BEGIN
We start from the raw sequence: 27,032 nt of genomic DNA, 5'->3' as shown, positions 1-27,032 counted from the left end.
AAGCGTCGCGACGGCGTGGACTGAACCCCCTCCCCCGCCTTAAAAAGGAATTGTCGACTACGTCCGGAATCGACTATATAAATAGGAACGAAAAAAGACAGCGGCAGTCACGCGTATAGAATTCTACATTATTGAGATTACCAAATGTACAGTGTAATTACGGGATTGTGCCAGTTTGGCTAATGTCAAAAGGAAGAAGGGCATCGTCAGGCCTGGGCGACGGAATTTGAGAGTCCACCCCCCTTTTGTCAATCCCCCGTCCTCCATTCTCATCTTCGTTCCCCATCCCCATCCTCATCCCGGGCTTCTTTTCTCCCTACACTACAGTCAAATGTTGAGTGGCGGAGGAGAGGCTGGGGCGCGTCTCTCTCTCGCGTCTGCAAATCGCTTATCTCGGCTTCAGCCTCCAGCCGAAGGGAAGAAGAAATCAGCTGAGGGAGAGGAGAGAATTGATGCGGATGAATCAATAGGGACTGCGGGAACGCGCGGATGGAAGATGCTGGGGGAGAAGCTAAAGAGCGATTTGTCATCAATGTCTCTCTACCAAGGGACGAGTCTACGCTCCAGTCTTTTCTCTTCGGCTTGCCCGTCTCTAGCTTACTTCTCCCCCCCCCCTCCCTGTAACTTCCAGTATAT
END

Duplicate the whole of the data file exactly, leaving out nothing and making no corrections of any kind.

We start from the raw sequence: 27,032 nt of genomic DNA, 5'->3' as shown, positions 1-27,032 counted from the left end.
AAGCGTCGCGACGGCGTGGACTGAACCCCCTCCCCCGCCTTAAAAAGGAATTGTCGACTACGTCCGGAATCGACTATATAAATAGGAACGAAAAAAGACAGCGGCAGTCACGCGTATAGAATTCTACATTATTGAGATTACCAAATGTACAGTGTAATTACGGGATTGTGCCAGTTTGGCTAATGTCAAAAGGAAGAAGGGCATCGTCAGGCCTGGGCGACGGAATTTGAGAGTCCACCCCCCTTTTGTCAATCCCCCGTCCTCCATTCTCATCTTCGTTCCCCATCCCCATCCTCATCCCGGGCTTCTTTTCTCCCTACACTACAGTCAAATGTTGAGTGGCGGAGGAGAGGCTGGGGCGCGTCTCTCTCTCGCGTCTGCAAATCGCTTATCTCGGCTTCAGCCTCCAGCCGAAGGGAAGAAGAAATCAGCTGAGGGAGAGGAGAGAATTGATGCGGATGAATCAATAGGGACTGCGGGAACGCGCGGATGGAAGATGCTGGGGGAGAAGCTAAAGAGCGATTTGTCATCAATGTCTCTCTACCAAGGGACGAGTCTACGCTCCAGTCTTTTCTCTTCGGCTTGCCCGTCTCTAGCTTACTTCTCCCCCCCCCCTCCCTGTAACTTCCAGTATAT